Taking Care of Your Metal Roof


Indiana Post Frame Supplies

 

Cleaning Instructions:

It's wise to clean your metal roof periodically, preferably once a year. By giving your roof a good cleaning you will enable your roof to perform at maximum performance. By picking up the dust that naturally settles on your roof, you help prevent discoloration that may occur if the roof is exposed to dirt-laden atmospheres for extended periods of time. A light cleaning is easy. Here are two options:

1. Dissolve one cup of Soilax or Tide, or other common detergent, in five gallons of warm water.
2. Dissolve one cup of household ammonia in room temperature water.

Wash the roof with one of these options using a soft sponge, or use a low-pressure spray washer. Follow with a thorough rinsing of plain water.

 

To Remove Dirt:

Dirt, chalk and loose mildew can be removed by the use of regular household soap solutions. Heavier dirt accumulations may need to be removed by the use of a dilute solution of trisodium phosphate, and excessive mildew may be treated with a dilute solution of common bleach. (NOTE: Never blend cleansers and bleach.) Rinse the surface thoroughly to remove any of the agents used in the cleaning procedure. Tide is a common solution to use. Mix one cup Tide to five gallons of warm water.

 

To Remove Wax:

There may be a layer of factory-applied wax on the surface of the siding. This is applied to protect the material during travel. If the wax is not removed the material will not adhere correctly and eventually may peel or flake off. To remove the wax, wipe the surface with a rag saturated with Xylene (Xylol). This industrial solvent will help remove the wax and assure adhesion between the substrate and the repainted material.

 

To Remove Surface Imperfections:

Minor scratches can be lightly sanded or buffed to create a smoother surface. Be careful not to sand too hard and expose the substrate.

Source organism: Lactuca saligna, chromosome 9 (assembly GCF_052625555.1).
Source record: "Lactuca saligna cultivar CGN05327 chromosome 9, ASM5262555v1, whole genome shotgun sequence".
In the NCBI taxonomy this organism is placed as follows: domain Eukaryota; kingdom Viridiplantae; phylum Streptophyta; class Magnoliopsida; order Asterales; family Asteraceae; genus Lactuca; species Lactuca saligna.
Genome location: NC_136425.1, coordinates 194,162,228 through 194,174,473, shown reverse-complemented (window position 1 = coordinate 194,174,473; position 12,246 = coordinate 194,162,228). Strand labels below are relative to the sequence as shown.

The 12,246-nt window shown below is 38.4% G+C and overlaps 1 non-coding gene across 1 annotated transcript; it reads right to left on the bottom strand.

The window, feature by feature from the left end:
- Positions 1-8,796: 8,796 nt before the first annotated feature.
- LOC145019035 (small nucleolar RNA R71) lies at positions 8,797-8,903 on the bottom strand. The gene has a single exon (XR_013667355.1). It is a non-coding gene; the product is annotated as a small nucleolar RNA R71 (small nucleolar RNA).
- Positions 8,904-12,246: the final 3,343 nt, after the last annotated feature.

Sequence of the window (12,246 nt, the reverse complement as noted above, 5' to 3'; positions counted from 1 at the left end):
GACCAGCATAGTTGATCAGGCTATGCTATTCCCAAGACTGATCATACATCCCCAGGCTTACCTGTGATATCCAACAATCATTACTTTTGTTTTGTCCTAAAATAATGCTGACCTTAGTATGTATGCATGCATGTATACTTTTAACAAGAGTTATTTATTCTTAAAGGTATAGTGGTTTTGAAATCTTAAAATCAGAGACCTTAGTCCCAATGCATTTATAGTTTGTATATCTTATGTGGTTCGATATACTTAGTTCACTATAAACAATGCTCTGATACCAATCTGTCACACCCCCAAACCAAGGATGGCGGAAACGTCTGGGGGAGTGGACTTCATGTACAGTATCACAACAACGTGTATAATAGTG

To Repair Exposed Metal and Rust:

Exposed metal must be treated to prevent rust from occurring. Sand the area lightly and use a high-quality primer (Glidden Galvanized Metal Primer #5229, PPG Galvanized Steel Primer #6-209, or Dean and Barry Latex Galvanized Metal Primer) to protect the exposed metal from corrosion. Allow to dry before applying the topcoat. If either red or white rust is evident scrape or brush away as much rust as possible and then sand lightly, removing all rust before proceeding. Where large areas of rusting or surface imperfections are evident, the relative economy of power brushing or sand-blasting should be considered. Sandblasting with 16-35 met sand will provide a commercially clean and well-abraded surface for painting. If you do sand-blast, make sure that all dust from the abrading process is removed before priming the substrate.

 

General Surface Condition:

The surface to be re-coated must be abraded enough to ensure adequate adhesion. If the baked enamel finish is too smooth, the repaint material will not adhere to it, and it is advisable to test a small area of the building to evaluate adhesion. If poor adhesion is observed, the surface must be "roughed-up" by sanding (#400 met recommended) or power washing. It is imperative that the enamel finish itself not be removed during the process.

 

To Repaint:

After you have taken the necessary steps to prepare the area to be painted, paint a direct to metal epoxy primer on. After the primer has fully dried, apply a compatible top coat. The primer and topcoat may be purchased from any major paint retailer. Follow the manufacturer's instructions for application techniques and cure time.